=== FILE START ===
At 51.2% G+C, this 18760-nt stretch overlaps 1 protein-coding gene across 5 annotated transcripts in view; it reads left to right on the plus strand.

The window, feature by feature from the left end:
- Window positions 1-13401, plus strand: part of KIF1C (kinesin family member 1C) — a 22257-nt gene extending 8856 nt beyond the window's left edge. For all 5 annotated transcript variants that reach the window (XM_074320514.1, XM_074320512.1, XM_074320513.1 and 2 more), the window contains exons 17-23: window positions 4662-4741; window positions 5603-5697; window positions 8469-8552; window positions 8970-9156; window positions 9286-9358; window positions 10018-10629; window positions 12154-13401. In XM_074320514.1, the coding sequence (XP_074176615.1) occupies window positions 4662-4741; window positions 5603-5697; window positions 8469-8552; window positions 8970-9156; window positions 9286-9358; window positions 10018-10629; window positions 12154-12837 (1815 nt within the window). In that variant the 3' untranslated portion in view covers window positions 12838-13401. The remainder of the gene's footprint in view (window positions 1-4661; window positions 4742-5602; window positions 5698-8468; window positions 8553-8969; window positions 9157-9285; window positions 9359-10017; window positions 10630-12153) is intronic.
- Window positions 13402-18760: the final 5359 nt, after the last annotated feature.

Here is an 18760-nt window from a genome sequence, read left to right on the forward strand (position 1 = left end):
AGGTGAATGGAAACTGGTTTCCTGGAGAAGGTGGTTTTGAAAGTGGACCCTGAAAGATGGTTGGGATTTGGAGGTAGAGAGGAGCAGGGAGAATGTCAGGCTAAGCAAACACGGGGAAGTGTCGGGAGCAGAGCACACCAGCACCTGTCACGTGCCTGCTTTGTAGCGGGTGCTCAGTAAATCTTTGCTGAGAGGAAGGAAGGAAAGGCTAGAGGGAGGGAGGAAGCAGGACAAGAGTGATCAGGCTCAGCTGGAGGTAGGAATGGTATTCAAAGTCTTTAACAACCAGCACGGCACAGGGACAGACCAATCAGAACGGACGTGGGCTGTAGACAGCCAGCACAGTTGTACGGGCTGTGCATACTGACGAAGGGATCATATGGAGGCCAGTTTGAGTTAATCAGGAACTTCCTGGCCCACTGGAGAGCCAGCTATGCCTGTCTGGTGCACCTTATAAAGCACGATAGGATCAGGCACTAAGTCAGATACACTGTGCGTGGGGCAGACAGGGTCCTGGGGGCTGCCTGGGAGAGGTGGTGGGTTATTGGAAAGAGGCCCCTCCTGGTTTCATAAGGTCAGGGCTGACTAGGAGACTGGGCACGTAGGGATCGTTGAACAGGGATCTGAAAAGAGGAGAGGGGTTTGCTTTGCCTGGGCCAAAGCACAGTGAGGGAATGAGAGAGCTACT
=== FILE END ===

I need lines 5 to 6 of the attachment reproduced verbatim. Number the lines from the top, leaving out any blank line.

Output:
Here is an 18760-nt window from a genome sequence, read left to right on the forward strand (position 1 = left end):
AGGTGAATGGAAACTGGTTTCCTGGAGAAGGTGGTTTTGAAAGTGGACCCTGAAAGATGGTTGGGATTTGGAGGTAGAGAGGAGCAGGGAGAATGTCAGGCTAAGCAAACACGGGGAAGTGTCGGGAGCAGAGCACACCAGCACCTGTCACGTGCCTGCTTTGTAGCGGGTGCTCAGTAAATCTTTGCTGAGAGGAAGGAAGGAAAGGCTAGAGGGAGGGAGGAAGCAGGACAAGAGTGATCAGGCTCAGCTGGAGGTAGGAATGGTATTCAAAGTCTTTAACAACCAGCACGGCACAGGGACAGACCAATCAGAACGGACGTGGGCTGTAGACAGCCAGCACAGTTGTACGGGCTGTGCATACTGACGAAGGGATCATATGGAGGCCAGTTTGAGTTAATCAGGAACTTCCTGGCCCACTGGAGAGCCAGCTATGCCTGTCTGGTGCACCTTATAAAGCACGATAGGATCAGGCACTAAGTCAGATACACTGTGCGTGGGGCAGACAGGGTCCTGGGGGCTGCCTGGGAGAGGTGGTGGGTTATTGGAAAGAGGCCCCTCCTGGTTTCATAAGGTCAGGGCTGACTAGGAGACTGGGCACGTAGGGATCGTTGAACAGGGATCTGAAAAGAGGAGAGGGGTTTGCTTTGCCTGGGCCAAAGCACAGTGAGGGAATGAGAGAGCTACT